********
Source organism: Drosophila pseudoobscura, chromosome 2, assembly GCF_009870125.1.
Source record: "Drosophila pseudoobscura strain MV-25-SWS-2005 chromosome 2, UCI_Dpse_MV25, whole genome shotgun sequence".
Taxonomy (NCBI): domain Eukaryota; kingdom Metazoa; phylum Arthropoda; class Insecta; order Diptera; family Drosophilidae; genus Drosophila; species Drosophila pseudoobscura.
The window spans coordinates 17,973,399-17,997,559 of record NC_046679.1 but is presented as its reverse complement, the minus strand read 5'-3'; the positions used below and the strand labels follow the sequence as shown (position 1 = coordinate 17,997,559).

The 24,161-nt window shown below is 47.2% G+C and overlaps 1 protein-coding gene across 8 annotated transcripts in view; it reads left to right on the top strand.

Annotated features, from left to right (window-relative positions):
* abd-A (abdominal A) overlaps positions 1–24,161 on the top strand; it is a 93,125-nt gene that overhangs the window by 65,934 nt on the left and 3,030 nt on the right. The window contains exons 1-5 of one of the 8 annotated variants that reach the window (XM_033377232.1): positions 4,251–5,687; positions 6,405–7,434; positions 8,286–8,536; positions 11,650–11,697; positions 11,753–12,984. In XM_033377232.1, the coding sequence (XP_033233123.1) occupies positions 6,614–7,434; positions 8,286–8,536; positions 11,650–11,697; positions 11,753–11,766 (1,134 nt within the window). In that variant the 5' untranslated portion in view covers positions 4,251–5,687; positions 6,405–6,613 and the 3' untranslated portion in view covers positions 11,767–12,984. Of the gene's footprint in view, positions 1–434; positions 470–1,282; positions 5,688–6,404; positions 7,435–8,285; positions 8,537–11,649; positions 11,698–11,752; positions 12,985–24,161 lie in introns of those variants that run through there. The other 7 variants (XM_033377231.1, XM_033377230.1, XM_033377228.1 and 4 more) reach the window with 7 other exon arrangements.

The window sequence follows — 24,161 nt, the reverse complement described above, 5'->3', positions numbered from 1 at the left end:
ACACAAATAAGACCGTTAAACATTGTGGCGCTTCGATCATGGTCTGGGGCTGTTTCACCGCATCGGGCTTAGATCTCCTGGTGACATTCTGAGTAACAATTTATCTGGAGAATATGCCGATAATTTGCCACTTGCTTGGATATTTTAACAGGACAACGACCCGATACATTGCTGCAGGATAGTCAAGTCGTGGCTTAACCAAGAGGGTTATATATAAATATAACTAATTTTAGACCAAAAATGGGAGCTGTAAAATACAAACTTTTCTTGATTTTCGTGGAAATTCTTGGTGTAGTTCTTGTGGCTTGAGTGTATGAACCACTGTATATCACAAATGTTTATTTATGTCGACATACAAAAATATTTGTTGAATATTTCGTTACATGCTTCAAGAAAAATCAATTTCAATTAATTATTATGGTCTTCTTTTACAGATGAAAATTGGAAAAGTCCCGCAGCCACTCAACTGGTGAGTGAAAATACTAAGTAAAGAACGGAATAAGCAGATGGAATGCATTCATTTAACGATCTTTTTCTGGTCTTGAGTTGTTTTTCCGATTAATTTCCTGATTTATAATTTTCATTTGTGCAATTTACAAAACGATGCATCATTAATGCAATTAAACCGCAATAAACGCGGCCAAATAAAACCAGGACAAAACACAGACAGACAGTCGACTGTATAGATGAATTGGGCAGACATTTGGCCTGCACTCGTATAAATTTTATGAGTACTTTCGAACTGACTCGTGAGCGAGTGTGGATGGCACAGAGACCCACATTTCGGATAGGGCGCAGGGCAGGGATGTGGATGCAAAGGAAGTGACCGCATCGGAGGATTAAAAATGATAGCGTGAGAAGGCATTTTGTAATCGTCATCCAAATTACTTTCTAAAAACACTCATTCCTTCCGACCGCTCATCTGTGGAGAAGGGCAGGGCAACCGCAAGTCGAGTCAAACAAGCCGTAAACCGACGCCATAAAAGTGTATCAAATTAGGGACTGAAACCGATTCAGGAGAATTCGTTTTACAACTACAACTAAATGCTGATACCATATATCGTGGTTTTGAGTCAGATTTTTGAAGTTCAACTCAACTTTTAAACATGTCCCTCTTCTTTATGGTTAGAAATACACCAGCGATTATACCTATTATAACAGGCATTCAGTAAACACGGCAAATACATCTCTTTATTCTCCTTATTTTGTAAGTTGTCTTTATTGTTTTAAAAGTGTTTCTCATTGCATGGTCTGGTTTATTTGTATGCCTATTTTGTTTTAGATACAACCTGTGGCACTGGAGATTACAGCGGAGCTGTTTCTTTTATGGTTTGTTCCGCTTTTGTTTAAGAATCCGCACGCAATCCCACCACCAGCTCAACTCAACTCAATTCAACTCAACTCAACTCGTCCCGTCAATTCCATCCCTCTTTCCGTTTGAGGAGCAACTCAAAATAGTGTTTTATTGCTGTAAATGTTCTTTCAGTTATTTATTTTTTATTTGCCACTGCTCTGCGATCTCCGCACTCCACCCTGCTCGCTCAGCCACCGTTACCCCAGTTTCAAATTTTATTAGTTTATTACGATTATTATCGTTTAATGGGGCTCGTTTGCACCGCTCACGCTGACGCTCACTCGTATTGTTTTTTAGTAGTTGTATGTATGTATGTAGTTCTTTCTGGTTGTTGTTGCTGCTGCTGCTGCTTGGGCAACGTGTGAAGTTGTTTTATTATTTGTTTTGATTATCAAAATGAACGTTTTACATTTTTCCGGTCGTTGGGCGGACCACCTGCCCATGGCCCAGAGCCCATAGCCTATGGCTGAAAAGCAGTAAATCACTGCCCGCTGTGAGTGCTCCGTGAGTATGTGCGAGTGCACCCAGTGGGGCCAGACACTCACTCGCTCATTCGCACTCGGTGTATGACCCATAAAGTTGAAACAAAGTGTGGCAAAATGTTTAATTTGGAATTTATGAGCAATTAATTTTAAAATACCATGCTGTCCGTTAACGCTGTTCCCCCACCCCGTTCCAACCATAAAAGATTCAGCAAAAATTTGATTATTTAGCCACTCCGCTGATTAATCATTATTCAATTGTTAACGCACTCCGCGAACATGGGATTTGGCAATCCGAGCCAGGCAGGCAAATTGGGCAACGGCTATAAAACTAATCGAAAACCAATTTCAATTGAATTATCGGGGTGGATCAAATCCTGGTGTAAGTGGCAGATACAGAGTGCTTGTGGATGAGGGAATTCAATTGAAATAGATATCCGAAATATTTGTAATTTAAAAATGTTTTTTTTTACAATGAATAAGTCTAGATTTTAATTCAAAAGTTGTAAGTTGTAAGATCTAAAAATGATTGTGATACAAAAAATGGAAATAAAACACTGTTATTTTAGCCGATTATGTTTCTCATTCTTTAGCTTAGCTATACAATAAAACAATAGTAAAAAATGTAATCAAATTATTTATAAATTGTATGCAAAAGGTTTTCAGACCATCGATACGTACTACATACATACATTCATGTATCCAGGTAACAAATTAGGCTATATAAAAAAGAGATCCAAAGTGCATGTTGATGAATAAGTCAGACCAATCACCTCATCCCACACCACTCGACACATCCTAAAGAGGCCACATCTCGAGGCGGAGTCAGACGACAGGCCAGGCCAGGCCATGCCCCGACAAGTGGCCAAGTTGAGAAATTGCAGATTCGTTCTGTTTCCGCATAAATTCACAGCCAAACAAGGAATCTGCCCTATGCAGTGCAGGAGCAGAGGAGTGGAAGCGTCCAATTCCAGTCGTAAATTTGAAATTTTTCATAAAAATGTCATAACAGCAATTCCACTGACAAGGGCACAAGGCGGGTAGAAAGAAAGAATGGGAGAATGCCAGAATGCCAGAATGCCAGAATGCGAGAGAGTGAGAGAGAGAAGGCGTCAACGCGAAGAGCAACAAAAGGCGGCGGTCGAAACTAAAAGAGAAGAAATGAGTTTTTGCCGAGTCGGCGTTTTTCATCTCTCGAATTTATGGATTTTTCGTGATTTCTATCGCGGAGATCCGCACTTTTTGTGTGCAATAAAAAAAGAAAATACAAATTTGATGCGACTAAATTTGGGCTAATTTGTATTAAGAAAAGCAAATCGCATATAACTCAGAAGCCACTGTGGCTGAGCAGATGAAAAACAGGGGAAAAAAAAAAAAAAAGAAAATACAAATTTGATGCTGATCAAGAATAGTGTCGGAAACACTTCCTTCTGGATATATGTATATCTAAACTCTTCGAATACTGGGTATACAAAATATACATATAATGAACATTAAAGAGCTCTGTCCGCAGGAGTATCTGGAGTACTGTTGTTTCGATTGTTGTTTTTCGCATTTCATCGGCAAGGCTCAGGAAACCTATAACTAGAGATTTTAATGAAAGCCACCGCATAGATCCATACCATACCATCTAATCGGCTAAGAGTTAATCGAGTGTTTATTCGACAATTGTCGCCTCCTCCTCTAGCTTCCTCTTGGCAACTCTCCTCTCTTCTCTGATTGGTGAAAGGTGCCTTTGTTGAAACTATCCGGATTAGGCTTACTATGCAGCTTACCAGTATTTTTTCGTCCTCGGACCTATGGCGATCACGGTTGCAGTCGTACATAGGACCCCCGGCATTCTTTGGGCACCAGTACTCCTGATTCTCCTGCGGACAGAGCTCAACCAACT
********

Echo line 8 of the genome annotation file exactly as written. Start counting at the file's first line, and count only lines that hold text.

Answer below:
The window sequence follows — 24,161 nt, the reverse complement described above, 5'->3', positions numbered from 1 at the left end: